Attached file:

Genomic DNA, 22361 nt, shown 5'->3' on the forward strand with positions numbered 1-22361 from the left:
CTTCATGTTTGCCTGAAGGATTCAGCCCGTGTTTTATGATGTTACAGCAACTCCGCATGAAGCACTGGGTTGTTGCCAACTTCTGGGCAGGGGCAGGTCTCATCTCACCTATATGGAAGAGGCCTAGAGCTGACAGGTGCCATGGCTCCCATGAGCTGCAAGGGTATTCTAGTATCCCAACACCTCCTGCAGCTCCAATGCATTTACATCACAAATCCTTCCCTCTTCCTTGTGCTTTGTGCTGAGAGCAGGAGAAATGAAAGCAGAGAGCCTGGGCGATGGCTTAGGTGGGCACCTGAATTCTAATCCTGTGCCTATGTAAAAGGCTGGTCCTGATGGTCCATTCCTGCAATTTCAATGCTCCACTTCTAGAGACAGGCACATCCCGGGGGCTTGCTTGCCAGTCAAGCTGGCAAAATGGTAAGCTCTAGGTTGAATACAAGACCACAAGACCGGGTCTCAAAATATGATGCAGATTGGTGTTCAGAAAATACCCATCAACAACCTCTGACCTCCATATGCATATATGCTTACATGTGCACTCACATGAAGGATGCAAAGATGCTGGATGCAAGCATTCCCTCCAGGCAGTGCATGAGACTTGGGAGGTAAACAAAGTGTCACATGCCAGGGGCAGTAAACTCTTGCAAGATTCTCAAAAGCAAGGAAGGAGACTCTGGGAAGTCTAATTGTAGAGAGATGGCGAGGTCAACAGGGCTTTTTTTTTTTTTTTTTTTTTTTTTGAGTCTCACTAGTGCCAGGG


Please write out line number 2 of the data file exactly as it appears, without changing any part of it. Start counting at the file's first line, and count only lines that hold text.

CTTCATGTTTGCCTGAAGGATTCAGCCCGTGTTTTATGATGTTACAGCAACTCCGCATGAAGCACTGGGTTGTTGCCAACTTCTGGGCAGGGGCAGGTCTCATCTCACCTATATGGAAGAGGCCTAGAGCTGACAGGTGCCATGGCTCCCATGAGCTGCAAGGGTATTCTAGTATCCCAACACCTCCTGCAGCTCCAATGCATTTACATCACAAATCCTTCCCTCTTCCTTGTGCTTTGTGCTGAGAGCAGGAGAAATGAAAGCAGAGAGCCTGGGCGATGGCTTAGGTGGGCACCTGAATTCTAATCCTGTGCCTATGTAAAAGGCTGGTCCTGATGGTCCATTCCTGCAATTTCAATGCTCCACTTCTAGAGACAGGCACATCCCGGGGGCTTGCTTGCCAGTCAAGCTGGCAAAATGGTAAGCTCTAGGTTGAATACAAGACCACAAGACCGGGTCTCAAAATATGATGCAGATTGGTGTTCAGAAAATACCCATCAACAACCTCTGACCTCCATATGCATATATGCTTACATGTGCACTCACATGAAGGATGCAAAGATGCTGGATGCAAGCATTCCCTCCAGGCAGTGCATGAGACTTGGGAGGTAAACAAAGTGTCACATGCCAGGGGCAGTAAACTCTTGCAAGATTCTCAAAAGCAAGGAAGGAGACTCTGGGAAGTCTAATTGTAGAGAGATGGCGAGGTCAACAGGGCTTTTTTTTTTTTTTTTTTTTTTTTTGAGTCTCACTAGTGCCAGGG